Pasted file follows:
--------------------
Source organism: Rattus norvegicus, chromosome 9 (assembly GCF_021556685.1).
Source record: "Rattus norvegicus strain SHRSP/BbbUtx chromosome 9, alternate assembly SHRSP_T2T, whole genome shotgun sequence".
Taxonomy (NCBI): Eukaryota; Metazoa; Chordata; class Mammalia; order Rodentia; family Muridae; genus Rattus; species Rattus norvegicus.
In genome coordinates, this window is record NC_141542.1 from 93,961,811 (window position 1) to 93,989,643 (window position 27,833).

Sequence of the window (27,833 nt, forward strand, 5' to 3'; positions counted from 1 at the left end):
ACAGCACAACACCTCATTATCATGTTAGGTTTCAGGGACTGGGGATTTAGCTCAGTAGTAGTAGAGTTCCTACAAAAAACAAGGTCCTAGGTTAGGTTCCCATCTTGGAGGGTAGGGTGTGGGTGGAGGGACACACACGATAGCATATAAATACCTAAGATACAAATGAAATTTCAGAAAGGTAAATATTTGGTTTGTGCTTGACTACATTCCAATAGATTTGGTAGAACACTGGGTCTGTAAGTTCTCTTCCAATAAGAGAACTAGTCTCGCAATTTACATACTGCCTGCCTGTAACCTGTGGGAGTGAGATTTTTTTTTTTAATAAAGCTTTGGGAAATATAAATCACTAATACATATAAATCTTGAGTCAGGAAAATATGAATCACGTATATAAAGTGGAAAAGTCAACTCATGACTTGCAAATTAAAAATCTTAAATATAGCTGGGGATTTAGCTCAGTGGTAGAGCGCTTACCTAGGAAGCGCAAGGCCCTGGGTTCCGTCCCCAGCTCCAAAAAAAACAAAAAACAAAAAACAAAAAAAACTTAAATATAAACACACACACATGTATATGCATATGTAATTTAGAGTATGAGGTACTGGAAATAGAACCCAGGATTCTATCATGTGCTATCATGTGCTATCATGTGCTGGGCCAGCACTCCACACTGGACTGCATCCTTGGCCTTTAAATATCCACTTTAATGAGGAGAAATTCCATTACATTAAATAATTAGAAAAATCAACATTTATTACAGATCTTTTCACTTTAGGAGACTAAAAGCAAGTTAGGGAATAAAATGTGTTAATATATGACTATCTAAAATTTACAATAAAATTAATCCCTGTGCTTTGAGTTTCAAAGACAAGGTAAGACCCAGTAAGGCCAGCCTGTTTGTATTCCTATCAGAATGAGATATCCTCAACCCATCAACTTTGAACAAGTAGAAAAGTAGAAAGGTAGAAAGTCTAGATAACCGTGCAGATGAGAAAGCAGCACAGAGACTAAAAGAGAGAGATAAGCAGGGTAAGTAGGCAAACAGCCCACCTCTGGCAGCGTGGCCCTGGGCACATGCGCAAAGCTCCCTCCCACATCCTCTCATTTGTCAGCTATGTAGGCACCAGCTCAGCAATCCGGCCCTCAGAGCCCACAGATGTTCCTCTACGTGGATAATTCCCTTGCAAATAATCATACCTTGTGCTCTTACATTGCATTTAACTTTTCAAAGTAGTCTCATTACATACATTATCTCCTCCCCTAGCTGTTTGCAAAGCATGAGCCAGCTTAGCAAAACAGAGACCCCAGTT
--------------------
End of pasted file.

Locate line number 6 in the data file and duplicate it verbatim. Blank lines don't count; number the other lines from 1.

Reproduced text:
ACAGCACAACACCTCATTATCATGTTAGGTTTCAGGGACTGGGGATTTAGCTCAGTAGTAGTAGAGTTCCTACAAAAAACAAGGTCCTAGGTTAGGTTCCCATCTTGGAGGGTAGGGTGTGGGTGGAGGGACACACACGATAGCATATAAATACCTAAGATACAAATGAAATTTCAGAAAGGTAAATATTTGGTTTGTGCTTGACTACATTCCAATAGATTTGGTAGAACACTGGGTCTGTAAGTTCTCTTCCAATAAGAGAACTAGTCTCGCAATTTACATACTGCCTGCCTGTAACCTGTGGGAGTGAGATTTTTTTTTTTAATAAAGCTTTGGGAAATATAAATCACTAATACATATAAATCTTGAGTCAGGAAAATATGAATCACGTATATAAAGTGGAAAAGTCAACTCATGACTTGCAAATTAAAAATCTTAAATATAGCTGGGGATTTAGCTCAGTGGTAGAGCGCTTACCTAGGAAGCGCAAGGCCCTGGGTTCCGTCCCCAGCTCCAAAAAAAACAAAAAACAAAAAACAAAAAAAACTTAAATATAAACACACACACATGTATATGCATATGTAATTTAGAGTATGAGGTACTGGAAATAGAACCCAGGATTCTATCATGTGCTATCATGTGCTATCATGTGCTGGGCCAGCACTCCACACTGGACTGCATCCTTGGCCTTTAAATATCCACTTTAATGAGGAGAAATTCCATTACATTAAATAATTAGAAAAATCAACATTTATTACAGATCTTTTCACTTTAGGAGACTAAAAGCAAGTTAGGGAATAAAATGTGTTAATATATGACTATCTAAAATTTACAATAAAATTAATCCCTGTGCTTTGAGTTTCAAAGACAAGGTAAGACCCAGTAAGGCCAGCCTGTTTGTATTCCTATCAGAATGAGATATCCTCAACCCATCAACTTTGAACAAGTAGAAAAGTAGAAAGGTAGAAAGTCTAGATAACCGTGCAGATGAGAAAGCAGCACAGAGACTAAAAGAGAGAGATAAGCAGGGTAAGTAGGCAAACAGCCCACCTCTGGCAGCGTGGCCCTGGGCACATGCGCAAAGCTCCCTCCCACATCCTCTCATTTGTCAGCTATGTAGGCACCAGCTCAGCAATCCGGCCCTCAGAGCCCACAGATGTTCCTCTACGTGGATAATTCCCTTGCAAATAATCATACCTTGTGCTCTTACATTGCATTTAACTTTTCAAAGTAGTCTCATTACATACATTATCTCCTCCCCTAGCTGTTTGCAAAGCATGAGCCAGCTTAGCAAAACAGAGACCCCAGTT